How to Manage Pests

Pests in Gardens and Landscapes

Navel orangeworm—Amyelois transitella

Navel orangeworm (family Pyralidae) larvae feed in the nutmeats of almond, pistachio, and walnut and the fruit of fig and pomegranate.


Young larvae are reddish orange and later instars are generally cream-colored but can take on the color of their food. Larvae have a distinguishing, blackish, crescent shape on each side of the second thoracic segment behind the head. Young larvae have a brown head that becomes reddish brown as they mature. Last instars are up to 3/4 inch long.

Adults (moths) are a variable, mottled mix of black and dark and light gray. They are 2/3 inch long and with wings spread are about 1 inch wide. Paired appendages that project forward give the head a snoutlike appearance.

The flattened, oval eggs are reddish orange, yellowish, or white and are laid on old nuts (mummies), new crop nuts after hull split, and injured fruit or nuts. The brown pupae occur within silk inside the fruit or nuts where they fed as larvae.

Life cycle

Navel orangeworm develops through 4 life stages: egg, larva, pupa, and adult. They overwinter as larvae in nut mummies or fruit left on the tree or dropped on the ground. The larvae do not have a resting phase (diapause) and during warm winter days will continue to feed. Overwintered larvae pupate in spring and emerge as the first generation of adults in March or April. Because not all adults emerge at the same time, adults of each generation can be present and laying eggs for about 2 months.

Early in the growing season, eggs are laid on old fruit or nuts from the previous season. Green fruit and nuts that have been damaged by other causes, such as other caterpillar species, can also become infested. Later in the growing season most egg laying is after nut hull split or on overly ripe or injured fruit.

Navel orangeworm has at least three generations per year. During growing seasons that are warmer than average, and especially in the central and southern portions of the San Joaquin Valley, navel orangeworm can have a fourth generation.


The navel orangeworm feeds in almond, fig, pistachio, pomegranate, and walnut. The first signs of an infestation are small, pinhole-size entrances in the fruit or nutmeat. As the larvae grow the entire fruit or nut is fed upon and extensive amounts of webbing and frass (excrement) accumulate. The presence of navel orangeworm or other fruit- and nut-damaging pests commonly results in fruit and nut molds.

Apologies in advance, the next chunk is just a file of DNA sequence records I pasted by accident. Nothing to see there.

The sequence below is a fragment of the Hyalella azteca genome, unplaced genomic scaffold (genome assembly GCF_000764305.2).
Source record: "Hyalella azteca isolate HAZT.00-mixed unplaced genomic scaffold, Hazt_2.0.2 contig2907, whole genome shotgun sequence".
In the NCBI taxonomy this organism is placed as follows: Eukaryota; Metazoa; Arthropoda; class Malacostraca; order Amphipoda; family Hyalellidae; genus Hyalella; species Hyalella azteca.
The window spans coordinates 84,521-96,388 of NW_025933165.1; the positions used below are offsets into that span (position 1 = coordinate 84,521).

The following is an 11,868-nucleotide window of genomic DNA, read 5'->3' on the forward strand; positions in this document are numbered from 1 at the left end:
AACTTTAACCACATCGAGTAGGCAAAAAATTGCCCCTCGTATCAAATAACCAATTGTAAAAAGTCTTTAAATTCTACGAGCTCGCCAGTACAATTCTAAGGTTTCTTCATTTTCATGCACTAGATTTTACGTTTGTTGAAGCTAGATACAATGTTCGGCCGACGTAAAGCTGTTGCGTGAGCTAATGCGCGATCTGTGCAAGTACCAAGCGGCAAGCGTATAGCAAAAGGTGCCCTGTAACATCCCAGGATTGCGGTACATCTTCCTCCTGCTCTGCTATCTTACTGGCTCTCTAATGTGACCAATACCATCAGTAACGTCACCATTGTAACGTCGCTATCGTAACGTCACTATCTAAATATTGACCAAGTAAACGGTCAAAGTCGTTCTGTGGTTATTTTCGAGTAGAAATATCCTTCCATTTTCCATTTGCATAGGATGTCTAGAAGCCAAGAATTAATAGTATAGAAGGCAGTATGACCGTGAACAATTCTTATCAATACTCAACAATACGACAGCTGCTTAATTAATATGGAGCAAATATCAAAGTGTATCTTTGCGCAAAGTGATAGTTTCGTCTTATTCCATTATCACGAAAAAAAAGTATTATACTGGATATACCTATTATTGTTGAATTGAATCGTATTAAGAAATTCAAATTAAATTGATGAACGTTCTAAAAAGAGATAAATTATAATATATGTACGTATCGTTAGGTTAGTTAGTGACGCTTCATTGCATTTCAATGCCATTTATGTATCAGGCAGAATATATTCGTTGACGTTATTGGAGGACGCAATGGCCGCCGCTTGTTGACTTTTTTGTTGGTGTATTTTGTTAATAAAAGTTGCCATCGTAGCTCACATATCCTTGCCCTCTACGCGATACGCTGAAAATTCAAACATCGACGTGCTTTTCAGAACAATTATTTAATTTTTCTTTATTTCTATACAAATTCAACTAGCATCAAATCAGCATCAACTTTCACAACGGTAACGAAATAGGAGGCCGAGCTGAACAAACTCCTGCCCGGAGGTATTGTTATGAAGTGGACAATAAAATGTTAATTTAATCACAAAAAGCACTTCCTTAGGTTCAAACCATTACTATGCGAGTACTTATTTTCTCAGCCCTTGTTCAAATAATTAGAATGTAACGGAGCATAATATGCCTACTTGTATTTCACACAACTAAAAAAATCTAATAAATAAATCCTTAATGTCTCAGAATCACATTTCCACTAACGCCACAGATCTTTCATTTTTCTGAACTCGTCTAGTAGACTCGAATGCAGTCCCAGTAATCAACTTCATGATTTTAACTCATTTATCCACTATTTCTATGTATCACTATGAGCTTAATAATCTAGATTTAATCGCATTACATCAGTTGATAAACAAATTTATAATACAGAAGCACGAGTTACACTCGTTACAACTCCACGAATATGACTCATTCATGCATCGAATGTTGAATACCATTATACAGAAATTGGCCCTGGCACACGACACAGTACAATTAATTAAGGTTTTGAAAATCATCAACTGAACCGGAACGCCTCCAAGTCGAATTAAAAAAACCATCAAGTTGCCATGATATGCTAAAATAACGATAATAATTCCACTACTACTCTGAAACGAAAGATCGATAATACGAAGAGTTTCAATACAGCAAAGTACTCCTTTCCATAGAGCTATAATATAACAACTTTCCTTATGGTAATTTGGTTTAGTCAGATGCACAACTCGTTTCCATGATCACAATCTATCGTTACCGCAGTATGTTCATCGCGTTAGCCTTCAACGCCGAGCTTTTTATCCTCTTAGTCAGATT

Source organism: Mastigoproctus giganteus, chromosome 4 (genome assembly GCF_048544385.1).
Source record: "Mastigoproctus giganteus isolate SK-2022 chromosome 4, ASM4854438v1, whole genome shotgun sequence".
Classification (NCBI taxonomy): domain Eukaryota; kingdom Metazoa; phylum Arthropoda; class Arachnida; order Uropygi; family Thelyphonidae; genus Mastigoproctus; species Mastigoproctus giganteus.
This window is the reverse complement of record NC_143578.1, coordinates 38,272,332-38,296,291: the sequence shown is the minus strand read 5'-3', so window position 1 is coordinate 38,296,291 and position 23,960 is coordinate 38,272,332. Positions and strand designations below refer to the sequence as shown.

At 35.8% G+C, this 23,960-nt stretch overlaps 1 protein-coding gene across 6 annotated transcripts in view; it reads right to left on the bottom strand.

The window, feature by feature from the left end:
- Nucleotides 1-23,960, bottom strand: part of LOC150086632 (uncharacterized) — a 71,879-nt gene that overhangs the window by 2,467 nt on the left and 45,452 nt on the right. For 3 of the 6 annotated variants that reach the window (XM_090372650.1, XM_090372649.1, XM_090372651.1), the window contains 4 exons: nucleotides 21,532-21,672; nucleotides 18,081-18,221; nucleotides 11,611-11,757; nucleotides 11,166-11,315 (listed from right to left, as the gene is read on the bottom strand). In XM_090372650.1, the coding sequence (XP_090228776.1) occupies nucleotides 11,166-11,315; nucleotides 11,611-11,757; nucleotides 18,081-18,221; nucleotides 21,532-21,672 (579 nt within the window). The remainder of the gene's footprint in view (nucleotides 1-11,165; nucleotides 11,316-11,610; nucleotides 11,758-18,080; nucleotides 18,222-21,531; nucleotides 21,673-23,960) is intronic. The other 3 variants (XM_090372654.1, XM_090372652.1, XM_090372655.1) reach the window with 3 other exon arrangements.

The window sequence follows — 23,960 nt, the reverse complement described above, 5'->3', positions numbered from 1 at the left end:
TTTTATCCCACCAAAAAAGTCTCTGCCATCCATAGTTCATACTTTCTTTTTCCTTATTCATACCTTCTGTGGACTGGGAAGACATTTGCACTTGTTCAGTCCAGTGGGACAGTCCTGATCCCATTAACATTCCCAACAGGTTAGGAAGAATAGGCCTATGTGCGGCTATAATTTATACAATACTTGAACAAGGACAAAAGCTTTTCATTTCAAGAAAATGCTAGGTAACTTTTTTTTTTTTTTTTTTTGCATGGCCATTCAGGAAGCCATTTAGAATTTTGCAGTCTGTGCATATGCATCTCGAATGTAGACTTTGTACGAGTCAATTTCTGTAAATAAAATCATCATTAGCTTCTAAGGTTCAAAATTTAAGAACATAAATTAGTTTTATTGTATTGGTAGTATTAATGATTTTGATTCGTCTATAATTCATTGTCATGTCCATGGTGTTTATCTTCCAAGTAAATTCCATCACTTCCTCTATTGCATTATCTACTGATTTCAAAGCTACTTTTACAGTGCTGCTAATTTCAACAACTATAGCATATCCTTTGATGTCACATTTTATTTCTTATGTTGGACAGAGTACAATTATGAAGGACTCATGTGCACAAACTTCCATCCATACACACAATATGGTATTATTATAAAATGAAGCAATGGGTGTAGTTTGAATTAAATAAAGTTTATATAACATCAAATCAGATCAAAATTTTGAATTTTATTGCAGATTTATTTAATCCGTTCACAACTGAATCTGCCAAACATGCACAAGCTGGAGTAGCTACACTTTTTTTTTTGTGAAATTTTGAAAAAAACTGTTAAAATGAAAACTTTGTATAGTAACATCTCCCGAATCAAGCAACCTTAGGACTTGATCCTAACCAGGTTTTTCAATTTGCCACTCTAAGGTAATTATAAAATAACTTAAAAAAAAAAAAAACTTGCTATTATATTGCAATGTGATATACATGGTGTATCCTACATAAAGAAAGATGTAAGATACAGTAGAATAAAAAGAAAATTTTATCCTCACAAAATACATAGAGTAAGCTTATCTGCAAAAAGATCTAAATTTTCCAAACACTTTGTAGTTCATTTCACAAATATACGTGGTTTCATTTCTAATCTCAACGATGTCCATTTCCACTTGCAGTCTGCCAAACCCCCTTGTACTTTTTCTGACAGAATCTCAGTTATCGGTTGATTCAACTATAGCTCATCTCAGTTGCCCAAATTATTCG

Sanitation is the most important control method. Because mummies are the main source of adults in the spring, the most effective control is to knock down old fruit and nuts from trees. Pick up the dropped fruit and nuts and dispose of them before the overwintering larvae pupate in late winter and mature into adults. Additional management methods include good cultural practices to reduce the likelihood of injured fruit and nuts, early harvest while the pest's abundance is lower and before fruit or nuts have become infested, and conserving natural enemies, especially parasitoid (parasitic) wasps.

Small true bugs including Phytocoris species (e.g., P. californicus and P. relativus) feed on navel orangeworm eggs. These bugs can be very abundant on nuts in the spring.

Important parasitoid wasps that can reduce damage from navel orangeworm larvae include Copidosomopsis plethorica, Goniozus legneri, a Habrobracon species, and Trichogramma species wasps that parasitize the eggs. Goniozus legneri is commercially available for purchase and release and this is done for organically managed trees. If G. legneri may be released, see Natural Enemy Releases for Biological Control of Crop Pests. To conserve resident and any released natural enemies, control ants, minimize dust, and avoid the application of broad-spectrum, persistent insecticides for all pests on the tree. See Protecting Natural Enemies and Pollinators for more information.

Provide trees with appropriate cultural care and a good growing environment. Especially avoid drought stress during the dry season because this can cause early hull split or cracked fruit, creating entry sites for navel orangeworm.

Generally, no insecticides are recommended for controlling navel orangeworm on residential fruit and nut trees. Effective timing is complex, and it is difficult for home orchardists to get spray penetration into injured fruit and split hulls where the larvae of navel orangeworm feed. However if this pest's damage has previously been unacceptable despite following the recommended cultural practices, nuts can be sprayed at the time of hull split with Bacillus thuringiensis (Bt) or spinosad to provide some control.

Adapted from Integrated Pest Management for Almonds Second Edition, Integrated Pest Management for Walnuts Third Edition, Pest Management Guidelines: Pistachio, and Pest Management Guidelines: Walnut, University of California Statewide Integrated Pest Management Program (UC IPM).

Walnut damaged and fouled by navel orangeworm.
Walnut damaged and fouled by navel orangeworm.

Feeding damage, frass (excrement), larva (right), pupa (lower left), and webbing of navel orangeworm.
Feeding damage, frass (excrement), larva (right), pupa (lower left), and webbing of navel orangeworm.

Navel orangeworm larvae have a dark, crescent-shape on each side of the second thoracic segment behind the head.
Navel orangeworm larvae have a dark, crescent-shape on each side of the second thoracic segment behind the head.

Adult navel orangeworm.
Adult navel orangeworm.

Statewide IPM Program, Agriculture and Natural Resources, University of California
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